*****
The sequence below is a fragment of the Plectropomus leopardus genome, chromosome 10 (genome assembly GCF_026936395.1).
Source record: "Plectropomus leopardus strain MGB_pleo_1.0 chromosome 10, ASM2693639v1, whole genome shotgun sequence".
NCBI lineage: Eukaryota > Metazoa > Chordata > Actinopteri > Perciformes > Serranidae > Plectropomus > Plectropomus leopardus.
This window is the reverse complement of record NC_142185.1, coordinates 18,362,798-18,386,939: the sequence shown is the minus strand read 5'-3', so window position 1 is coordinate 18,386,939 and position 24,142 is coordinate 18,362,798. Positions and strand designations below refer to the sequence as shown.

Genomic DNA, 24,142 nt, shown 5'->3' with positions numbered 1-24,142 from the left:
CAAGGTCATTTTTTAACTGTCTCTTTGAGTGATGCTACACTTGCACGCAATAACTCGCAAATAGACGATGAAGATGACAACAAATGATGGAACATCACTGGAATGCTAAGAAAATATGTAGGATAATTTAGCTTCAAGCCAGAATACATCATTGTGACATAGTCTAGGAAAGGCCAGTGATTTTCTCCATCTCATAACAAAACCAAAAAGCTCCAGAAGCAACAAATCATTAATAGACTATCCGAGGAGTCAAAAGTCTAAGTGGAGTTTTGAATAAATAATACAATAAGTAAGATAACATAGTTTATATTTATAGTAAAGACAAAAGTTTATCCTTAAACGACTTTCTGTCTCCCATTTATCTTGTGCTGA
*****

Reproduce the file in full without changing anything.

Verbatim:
The sequence below is a fragment of the Plectropomus leopardus genome, chromosome 10 (genome assembly GCF_026936395.1).
Source record: "Plectropomus leopardus strain MGB_pleo_1.0 chromosome 10, ASM2693639v1, whole genome shotgun sequence".
NCBI lineage: Eukaryota > Metazoa > Chordata > Actinopteri > Perciformes > Serranidae > Plectropomus > Plectropomus leopardus.
This window is the reverse complement of record NC_142185.1, coordinates 18,362,798-18,386,939: the sequence shown is the minus strand read 5'-3', so window position 1 is coordinate 18,386,939 and position 24,142 is coordinate 18,362,798. Positions and strand designations below refer to the sequence as shown.

Genomic DNA, 24,142 nt, shown 5'->3' with positions numbered 1-24,142 from the left:
CAAGGTCATTTTTTAACTGTCTCTTTGAGTGATGCTACACTTGCACGCAATAACTCGCAAATAGACGATGAAGATGACAACAAATGATGGAACATCACTGGAATGCTAAGAAAATATGTAGGATAATTTAGCTTCAAGCCAGAATACATCATTGTGACATAGTCTAGGAAAGGCCAGTGATTTTCTCCATCTCATAACAAAACCAAAAAGCTCCAGAAGCAACAAATCATTAATAGACTATCCGAGGAGTCAAAAGTCTAAGTGGAGTTTTGAATAAATAATACAATAAGTAAGATAACATAGTTTATATTTATAGTAAAGACAAAAGTTTATCCTTAAACGACTTTCTGTCTCCCATTTATCTTGTGCTGA